Cutting back on screen time, along with the right amount of sleep and physical activity, is linked to improvements in cognition among children, a study suggests.
The observational study analyzed data from a broader study funded by the National Institutes of Health, focusing on 4,500 children ages 8 to 11.
Researchers compared time spent on screens, sleeping and engaging in physical activity from that study against the Canadian 24-hour Movement Guidelines, created by the Canadian Society for Exercise Physiology to advise how kids should spend their time in a given day.
The study associates kids who met the guidelines – which include nine to 11 hours of sleep, at least one hour of physical activity and less than two hours on screens – with improvements in cognition.
Researchers found even just limiting screen time or getting enough sleep had the strongest links to better cognition.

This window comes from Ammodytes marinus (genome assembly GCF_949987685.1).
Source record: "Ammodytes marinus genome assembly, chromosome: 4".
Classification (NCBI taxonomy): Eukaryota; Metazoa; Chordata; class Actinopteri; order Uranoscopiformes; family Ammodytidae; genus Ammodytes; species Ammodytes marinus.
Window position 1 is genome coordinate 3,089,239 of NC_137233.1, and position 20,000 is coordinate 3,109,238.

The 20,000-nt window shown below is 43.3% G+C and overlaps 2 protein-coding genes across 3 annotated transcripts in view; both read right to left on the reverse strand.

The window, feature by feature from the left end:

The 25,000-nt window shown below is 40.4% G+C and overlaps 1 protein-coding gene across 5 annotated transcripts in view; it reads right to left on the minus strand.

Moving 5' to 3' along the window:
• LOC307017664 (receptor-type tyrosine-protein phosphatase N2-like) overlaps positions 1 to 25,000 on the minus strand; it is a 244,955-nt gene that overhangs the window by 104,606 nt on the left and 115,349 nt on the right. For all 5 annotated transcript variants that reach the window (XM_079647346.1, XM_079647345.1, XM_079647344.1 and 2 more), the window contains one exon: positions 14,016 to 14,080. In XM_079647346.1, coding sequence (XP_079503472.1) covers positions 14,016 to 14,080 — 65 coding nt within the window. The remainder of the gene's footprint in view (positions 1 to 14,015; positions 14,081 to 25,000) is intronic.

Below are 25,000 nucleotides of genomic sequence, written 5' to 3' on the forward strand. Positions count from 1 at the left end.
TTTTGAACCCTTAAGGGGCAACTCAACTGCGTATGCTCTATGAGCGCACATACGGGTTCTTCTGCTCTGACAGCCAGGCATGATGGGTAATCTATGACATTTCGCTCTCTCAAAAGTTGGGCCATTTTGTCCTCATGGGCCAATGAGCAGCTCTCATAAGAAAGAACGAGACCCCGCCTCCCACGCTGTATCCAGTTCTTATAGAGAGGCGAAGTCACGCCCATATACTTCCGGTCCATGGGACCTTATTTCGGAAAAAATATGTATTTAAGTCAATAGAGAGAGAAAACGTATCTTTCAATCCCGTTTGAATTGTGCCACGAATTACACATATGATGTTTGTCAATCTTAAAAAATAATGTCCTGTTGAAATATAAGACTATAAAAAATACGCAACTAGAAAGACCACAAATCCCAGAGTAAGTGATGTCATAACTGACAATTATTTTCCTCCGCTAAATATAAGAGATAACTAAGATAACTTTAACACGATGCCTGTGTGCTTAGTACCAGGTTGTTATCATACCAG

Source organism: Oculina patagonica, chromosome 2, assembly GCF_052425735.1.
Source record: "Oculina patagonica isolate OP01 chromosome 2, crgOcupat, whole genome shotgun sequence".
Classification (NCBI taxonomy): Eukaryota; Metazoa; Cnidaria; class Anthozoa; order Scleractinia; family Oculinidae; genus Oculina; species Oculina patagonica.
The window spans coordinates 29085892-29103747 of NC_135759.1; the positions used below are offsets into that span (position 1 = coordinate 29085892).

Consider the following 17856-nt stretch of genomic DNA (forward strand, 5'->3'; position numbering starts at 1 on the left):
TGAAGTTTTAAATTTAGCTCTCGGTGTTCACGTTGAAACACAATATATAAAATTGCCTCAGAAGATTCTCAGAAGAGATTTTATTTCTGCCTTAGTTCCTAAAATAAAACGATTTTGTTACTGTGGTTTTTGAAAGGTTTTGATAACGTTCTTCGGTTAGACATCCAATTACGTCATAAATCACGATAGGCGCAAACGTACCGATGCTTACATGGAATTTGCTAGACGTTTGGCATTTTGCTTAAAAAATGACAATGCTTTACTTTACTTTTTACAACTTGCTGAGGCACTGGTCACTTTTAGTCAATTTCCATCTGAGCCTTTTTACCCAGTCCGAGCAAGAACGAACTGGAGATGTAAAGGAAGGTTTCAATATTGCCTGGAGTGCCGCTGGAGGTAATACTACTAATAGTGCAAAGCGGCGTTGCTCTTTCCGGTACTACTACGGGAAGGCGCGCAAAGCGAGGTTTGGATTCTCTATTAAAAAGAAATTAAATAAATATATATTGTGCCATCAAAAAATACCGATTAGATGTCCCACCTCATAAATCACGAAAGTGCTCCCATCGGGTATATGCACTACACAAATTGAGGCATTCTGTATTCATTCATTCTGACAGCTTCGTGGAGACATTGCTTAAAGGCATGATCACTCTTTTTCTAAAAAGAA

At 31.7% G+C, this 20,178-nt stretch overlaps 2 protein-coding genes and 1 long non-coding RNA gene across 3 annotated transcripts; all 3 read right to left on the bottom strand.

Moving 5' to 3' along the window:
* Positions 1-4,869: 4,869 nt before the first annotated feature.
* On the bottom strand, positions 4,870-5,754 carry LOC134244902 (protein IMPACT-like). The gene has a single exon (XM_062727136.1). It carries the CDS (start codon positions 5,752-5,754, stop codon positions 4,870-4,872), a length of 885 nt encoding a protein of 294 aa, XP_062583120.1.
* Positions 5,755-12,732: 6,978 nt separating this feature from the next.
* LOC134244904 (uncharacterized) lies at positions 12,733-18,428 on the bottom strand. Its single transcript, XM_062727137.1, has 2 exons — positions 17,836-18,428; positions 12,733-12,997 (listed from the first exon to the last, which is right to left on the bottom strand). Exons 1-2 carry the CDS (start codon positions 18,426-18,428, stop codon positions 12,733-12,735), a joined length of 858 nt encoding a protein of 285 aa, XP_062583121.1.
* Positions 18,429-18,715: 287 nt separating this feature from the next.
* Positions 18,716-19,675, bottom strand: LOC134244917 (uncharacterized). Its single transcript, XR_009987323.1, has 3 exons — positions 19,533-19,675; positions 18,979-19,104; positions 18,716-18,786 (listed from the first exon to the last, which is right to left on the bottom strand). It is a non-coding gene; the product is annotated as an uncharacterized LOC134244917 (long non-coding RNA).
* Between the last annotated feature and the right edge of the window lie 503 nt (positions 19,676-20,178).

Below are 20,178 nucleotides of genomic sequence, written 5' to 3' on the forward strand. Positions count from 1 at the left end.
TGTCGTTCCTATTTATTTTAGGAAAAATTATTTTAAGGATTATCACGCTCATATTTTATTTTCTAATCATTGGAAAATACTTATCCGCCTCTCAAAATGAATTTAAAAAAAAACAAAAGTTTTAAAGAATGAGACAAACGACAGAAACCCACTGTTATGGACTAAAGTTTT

“Evidence suggests that good sleep and physical activity are associated with improved academic performance, while physical activity is also linked to better reaction time, attention, memory and inhibition,” said Jeremy Walsh, the study’s lead author who works with the CHEO Research Institute in Ottawa, Canada, in a statement.
The study was published last week in the journal The Lancet Child and Adolescent Health.
The study found only one in 20 children in the USA met all three guidelines, while nearly one in three met none of them.
Walsh said that although kids who spent more than two hours in front of screens were linked to poorer cognition, more research is needed to study the impacts of different forms of screen time, such as educational versus entertainment experiences.